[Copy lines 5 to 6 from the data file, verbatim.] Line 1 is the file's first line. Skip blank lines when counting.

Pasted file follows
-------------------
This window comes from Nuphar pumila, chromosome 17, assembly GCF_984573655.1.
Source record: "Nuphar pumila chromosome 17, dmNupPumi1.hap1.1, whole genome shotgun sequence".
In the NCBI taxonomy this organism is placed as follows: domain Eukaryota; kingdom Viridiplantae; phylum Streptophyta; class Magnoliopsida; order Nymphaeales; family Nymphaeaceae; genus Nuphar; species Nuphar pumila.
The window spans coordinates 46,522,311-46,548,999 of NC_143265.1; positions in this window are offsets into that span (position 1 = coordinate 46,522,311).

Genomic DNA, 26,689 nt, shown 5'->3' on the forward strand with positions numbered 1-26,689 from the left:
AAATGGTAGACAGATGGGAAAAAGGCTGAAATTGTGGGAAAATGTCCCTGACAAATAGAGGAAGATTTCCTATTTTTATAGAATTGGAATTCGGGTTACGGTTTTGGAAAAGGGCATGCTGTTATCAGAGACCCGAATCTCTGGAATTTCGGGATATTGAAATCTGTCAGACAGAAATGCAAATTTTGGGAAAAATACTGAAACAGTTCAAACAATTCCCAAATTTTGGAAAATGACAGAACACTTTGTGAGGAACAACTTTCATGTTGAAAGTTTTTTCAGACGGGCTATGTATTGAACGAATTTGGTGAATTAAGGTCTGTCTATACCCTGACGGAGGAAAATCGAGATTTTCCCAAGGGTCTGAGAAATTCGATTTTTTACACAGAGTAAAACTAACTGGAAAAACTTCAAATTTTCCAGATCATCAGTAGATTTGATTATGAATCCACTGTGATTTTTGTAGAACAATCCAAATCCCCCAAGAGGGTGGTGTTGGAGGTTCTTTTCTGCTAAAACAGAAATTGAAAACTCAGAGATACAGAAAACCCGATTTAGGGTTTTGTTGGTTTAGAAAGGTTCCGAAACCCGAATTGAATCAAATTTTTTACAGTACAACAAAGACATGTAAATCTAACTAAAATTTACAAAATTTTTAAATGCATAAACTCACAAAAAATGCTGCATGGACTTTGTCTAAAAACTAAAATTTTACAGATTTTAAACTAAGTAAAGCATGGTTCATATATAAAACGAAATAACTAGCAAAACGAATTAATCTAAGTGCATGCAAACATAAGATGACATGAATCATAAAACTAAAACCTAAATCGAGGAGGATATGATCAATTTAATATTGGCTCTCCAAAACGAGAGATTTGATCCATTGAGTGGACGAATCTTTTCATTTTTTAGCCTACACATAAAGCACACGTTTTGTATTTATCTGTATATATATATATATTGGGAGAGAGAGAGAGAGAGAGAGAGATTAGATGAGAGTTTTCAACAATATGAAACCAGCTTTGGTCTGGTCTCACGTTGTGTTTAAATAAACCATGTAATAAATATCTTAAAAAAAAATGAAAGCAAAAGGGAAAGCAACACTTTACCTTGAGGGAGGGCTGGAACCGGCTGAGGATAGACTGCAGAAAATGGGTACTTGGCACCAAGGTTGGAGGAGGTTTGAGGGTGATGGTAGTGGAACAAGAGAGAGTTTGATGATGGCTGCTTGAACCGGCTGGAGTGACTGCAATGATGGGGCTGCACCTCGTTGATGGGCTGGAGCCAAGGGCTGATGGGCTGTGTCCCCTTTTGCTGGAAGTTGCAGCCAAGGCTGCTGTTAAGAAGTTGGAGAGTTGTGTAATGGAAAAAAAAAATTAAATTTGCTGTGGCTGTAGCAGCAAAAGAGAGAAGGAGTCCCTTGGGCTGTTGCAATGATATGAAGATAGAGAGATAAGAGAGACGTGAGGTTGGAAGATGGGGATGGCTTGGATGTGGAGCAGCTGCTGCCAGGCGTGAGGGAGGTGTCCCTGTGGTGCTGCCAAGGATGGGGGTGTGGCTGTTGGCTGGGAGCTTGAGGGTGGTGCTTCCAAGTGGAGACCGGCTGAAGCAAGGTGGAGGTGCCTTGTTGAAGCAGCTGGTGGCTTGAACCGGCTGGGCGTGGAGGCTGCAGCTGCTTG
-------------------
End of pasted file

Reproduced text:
Genomic DNA, 26,689 nt, shown 5'->3' on the forward strand with positions numbered 1-26,689 from the left:
AAATGGTAGACAGATGGGAAAAAGGCTGAAATTGTGGGAAAATGTCCCTGACAAATAGAGGAAGATTTCCTATTTTTATAGAATTGGAATTCGGGTTACGGTTTTGGAAAAGGGCATGCTGTTATCAGAGACCCGAATCTCTGGAATTTCGGGATATTGAAATCTGTCAGACAGAAATGCAAATTTTGGGAAAAATACTGAAACAGTTCAAACAATTCCCAAATTTTGGAAAATGACAGAACACTTTGTGAGGAACAACTTTCATGTTGAAAGTTTTTTCAGACGGGCTATGTATTGAACGAATTTGGTGAATTAAGGTCTGTCTATACCCTGACGGAGGAAAATCGAGATTTTCCCAAGGGTCTGAGAAATTCGATTTTTTACACAGAGTAAAACTAACTGGAAAAACTTCAAATTTTCCAGATCATCAGTAGATTTGATTATGAATCCACTGTGATTTTTGTAGAACAATCCAAATCCCCCAAGAGGGTGGTGTTGGAGGTTCTTTTCTGCTAAAACAGAAATTGAAAACTCAGAGATACAGAAAACCCGATTTAGGGTTTTGTTGGTTTAGAAAGGTTCCGAAACCCGAATTGAATCAAATTTTTTACAGTACAACAAAGACATGTAAATCTAACTAAAATTTACAAAATTTTTAAATGCATAAACTCACAAAAAATGCTGCATGGACTTTGTCTAAAAACTAAAATTTTACAGATTTTAAACTAAGTAAAGCATGGTTCATATATAAAACGAAATAACTAGCAAAACGAATTAATCTAAGTGCATGCAAACATAAGATGACATGAATCATAAAACTAAAACCTAAATCGAGGAGGATATGATCAATTTAATATTGGCTCTCCAAAACGAGAGATTTGATCCATTGAGTGGACGAATCTTTTCATTTTTTAGCCTACACATAAAGCACACGTTTTGTATTTATCTGTATATATATATATATTGGGAGAGAGAGAGAGAGAGAGAGAGATTAGATGAGAGTTTTCAACAATATGAAACCAGCTTTGGTCTGGTCTCACGTTGTGTTTAAATAAACCATGTAATAAATATCTTAAAAAAAAATGAAAGCAAAAGGGAAAGCAACACTTTACCTTGAGGGAGGGCTGGAACCGGCTGAGGATAGACTGCAGAAAATGGGTACTTGGCACCAAGGTTGGAGGAGGTTTGAGGGTGATGGTAGTGGAACAAGAGAGAGTTTGATGATGGCTGCTTGAACCGGCTGGAGTGACTGCAATGATGGGGCTGCACCTCGTTGATGGGCTGGAGCCAAGGGCTGATGGGCTGTGTCCCCTTTTGCTGGAAGTTGCAGCCAAGGCTGCTGTTAAGAAGTTGGAGAGTTGTGTAATGGAAAAAAAAAATTAAATTTGCTGTGGCTGTAGCAGCAAAAGAGAGAAGGAGTCCCTTGGGCTGTTGCAATGATATGAAGATAGAGAGATAAGAGAGACGTGAGGTTGGAAGATGGGGATGGCTTGGATGTGGAGCAGCTGCTGCCAGGCGTGAGGGAGGTGTCCCTGTGGTGCTGCCAAGGATGGGGGTGTGGCTGTTGGCTGGGAGCTTGAGGGTGGTGCTTCCAAGTGGAGACCGGCTGAAGCAAGGTGGAGGTGCCTTGTTGAAGCAGCTGGTGGCTTGAACCGGCTGGGCGTGGAGGCTGCAGCTGCTTG